CATHOLIC GREEK-MELKITE CHURCH
Melkites - Origin of the word "melkite"The Greeks-Melkites Catholics are, originally, in the three great Eastern Patriarchates of Antioch, Alexandria and Jerusalem. The word "melkite" comes from the Syriac "malko" and means "royal" or "imperial"; it is a nickname given for the first time in 460, in Egypt, by the monophysites, to the orthodoxes who had taken sides for the legitimate patriarch, Timothée II, supported by the Roman (Byzantine) emperor Leon 1st. It was therefore, at the time, a synonym of political-religious loyalty. From Egypt, this nickname quickly passed into Syria. Currently, the common usage reserves this name to the Catholics of the Byzantine (Greek) rite of Arabic language in the three patriarchates mentioned above and in emigration. As for the non-Catholics of these same three patriarchates, they are called, in Arabic, "Roum", that is to say Eastern Greeks, while the Melkite Catholics are also called "Roum katholik". Catholicism is so characteristic of Greek Melkite Catholics that, for a commoner, especially in Syria, the term "katholik", without further specification, always refers to Greek Melkite Catholics. Today, all the Melkites are of Arabic language. In the past, notably from the 5th to the 12th centuries, there were Melkites of Byzantine origin who still spoke Greek, others of native race who spoke Syriac, and finally others of Arab ethnicity, converted to Christianity from the 5th century, well before Islam, who spoke Arabic. This ethnic and linguistic plurality also existed among the monophysites of the time, but with a predominance of the Syriac language. The Melkites of today, both Catholic and Orthodox, therefore represent the trunk of the two large trees formed by the two great ecclesiastical districts already recognized at the Council of Nicea (325) and which had their centers respectively in Alexandria (for the territories corresponding to the Roman civil "diocese" of Egypt) and to Antioch (for the "diocese" of the East).
Melkites from the 5th to the 17th centuriesThe Patriarchate of Alexandria, recognized as such, in confirmation of what had been decided at Nicea, by the second Ecumenical Council (Constantinople, 381), was divided by the schism consecutive to the spread of monophysism into two branches: one Orthodox or Melkite, the other Copt (the Copts, for partly political reasons, had adhered to monophysism). It was not until modern times, in the 18th century, that each of these two branches was, in turn, split in two. We have thus, currently, for Alexandria, an Orthodox Patriarchate of the Byzantine rite, with faithful who, in Egypt, are for the most part Greeks more or less recently immigrants, and an Arabic-speaking minority (there has also been, for quite a while recent, faithful of this Patriarchate in various French-speaking and English-speaking countries of Africa), a Greek-Melkite Catholic Patriarchate (of the same rite, but entirely Arabic-speaking, with faithful originating in Syria, Lebanon, Palestine and Jordan, and linked to the Greek-Melkite Catholic Patriarchate of Antioch), a Coptic Orthodox Patriarchate (monophysite) and a Coptic Catholic Patriarchate. The other Eastern Catholic Churches all have communities in Egypt, whose ecclesiastical organization depends on their respective patriarchs, who reside in Lebanon (Armenian, Maronite and Syrian) or in Iraq (Chaldean).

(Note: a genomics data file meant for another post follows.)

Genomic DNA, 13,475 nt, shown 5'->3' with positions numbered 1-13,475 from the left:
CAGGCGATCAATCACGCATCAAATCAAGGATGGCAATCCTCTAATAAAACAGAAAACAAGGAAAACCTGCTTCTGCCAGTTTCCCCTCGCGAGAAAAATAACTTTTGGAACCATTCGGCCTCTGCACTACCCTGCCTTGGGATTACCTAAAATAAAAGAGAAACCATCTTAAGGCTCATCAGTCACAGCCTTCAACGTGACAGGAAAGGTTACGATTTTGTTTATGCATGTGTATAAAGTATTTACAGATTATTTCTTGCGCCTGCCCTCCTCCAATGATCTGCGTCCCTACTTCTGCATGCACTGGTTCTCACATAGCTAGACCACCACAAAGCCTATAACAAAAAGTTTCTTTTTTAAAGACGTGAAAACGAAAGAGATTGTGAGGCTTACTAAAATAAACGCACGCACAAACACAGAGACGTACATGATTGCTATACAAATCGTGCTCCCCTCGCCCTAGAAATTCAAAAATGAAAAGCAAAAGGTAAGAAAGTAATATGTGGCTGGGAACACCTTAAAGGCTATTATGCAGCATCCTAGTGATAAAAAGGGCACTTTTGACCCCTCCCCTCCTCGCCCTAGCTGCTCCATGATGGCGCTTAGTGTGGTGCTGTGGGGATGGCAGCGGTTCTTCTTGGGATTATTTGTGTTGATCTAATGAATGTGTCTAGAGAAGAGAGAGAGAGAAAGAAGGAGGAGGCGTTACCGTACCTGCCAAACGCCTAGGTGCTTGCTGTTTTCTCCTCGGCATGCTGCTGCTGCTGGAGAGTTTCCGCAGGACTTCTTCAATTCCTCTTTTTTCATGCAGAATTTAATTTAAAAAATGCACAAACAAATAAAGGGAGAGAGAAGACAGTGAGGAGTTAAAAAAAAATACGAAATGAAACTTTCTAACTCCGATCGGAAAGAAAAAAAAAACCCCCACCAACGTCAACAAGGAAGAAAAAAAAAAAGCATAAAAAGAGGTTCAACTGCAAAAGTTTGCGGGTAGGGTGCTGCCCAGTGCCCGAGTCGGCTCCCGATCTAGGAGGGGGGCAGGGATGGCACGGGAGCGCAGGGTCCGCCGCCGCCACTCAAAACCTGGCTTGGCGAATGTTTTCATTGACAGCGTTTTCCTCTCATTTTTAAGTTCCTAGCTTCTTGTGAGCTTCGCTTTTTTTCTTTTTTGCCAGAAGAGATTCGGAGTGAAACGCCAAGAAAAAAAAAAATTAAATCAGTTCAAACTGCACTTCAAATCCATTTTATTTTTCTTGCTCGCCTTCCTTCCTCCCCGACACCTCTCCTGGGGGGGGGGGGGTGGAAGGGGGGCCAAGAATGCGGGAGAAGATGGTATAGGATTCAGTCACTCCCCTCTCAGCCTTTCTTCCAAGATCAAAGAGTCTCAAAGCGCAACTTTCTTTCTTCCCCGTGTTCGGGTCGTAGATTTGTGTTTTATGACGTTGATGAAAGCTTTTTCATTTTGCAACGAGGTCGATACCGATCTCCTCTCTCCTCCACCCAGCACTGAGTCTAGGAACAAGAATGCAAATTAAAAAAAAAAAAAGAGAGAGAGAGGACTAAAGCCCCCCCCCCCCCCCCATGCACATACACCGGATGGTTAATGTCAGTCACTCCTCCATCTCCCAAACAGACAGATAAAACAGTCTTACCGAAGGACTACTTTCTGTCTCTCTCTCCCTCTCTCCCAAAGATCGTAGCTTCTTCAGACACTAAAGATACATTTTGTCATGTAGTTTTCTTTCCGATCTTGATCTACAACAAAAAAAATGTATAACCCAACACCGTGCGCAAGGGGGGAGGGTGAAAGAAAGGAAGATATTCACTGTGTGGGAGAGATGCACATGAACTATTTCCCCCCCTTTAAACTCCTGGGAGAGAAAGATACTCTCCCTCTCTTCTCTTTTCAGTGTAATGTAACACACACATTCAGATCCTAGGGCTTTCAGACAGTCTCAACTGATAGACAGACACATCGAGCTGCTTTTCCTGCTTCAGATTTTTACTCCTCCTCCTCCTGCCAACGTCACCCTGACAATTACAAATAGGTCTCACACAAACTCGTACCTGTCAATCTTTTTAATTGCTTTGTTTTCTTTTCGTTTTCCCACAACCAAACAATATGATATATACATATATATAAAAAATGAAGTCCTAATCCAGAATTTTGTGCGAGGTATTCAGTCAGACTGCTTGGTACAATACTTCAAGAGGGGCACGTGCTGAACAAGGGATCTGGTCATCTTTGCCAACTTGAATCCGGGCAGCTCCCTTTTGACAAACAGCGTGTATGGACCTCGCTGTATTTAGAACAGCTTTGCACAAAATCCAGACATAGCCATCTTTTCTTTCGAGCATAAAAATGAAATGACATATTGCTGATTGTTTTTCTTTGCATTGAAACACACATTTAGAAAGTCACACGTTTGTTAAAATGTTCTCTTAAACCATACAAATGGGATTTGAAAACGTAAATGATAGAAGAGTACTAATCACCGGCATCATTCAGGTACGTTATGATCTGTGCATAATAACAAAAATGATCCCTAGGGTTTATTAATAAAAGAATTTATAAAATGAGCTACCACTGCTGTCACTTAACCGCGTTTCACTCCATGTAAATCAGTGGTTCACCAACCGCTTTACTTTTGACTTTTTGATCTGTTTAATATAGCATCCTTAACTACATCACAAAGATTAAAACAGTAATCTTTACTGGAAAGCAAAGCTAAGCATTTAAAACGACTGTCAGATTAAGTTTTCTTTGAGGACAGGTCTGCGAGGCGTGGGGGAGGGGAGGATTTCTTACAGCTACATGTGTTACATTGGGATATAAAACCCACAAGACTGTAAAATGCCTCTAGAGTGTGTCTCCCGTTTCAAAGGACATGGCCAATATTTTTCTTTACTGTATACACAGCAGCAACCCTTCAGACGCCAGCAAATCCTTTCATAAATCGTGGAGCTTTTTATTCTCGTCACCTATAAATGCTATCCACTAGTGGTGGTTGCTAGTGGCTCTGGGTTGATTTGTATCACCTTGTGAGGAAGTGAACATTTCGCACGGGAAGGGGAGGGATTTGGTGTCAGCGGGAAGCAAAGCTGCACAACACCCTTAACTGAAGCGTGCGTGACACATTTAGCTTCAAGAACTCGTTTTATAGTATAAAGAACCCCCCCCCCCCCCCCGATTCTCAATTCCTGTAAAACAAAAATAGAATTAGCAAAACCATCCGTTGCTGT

The successive divisions of the Patriarchate of AntiochThe Patriarchate of Antioch, as it was in 416, has given rise, since that time, to several other Churches, which are its "emancipated" daughters.
1. - In 416, the island of Cyprus, already politically independent, received from Pope Innocent I (401-417) a conditioned autonomy from his Church; this autonomy became autocephaly at the Council of Ephesus (431), practically established in 488 under the reign of the emperor Zeno. Trained in the schism of Michel Cérulaire (1054), the Orthodox Church of Cyprus, at present, is still autocephalous; there are some 10,000 Catholics on the island, mainly Maronites, with a Latin minority.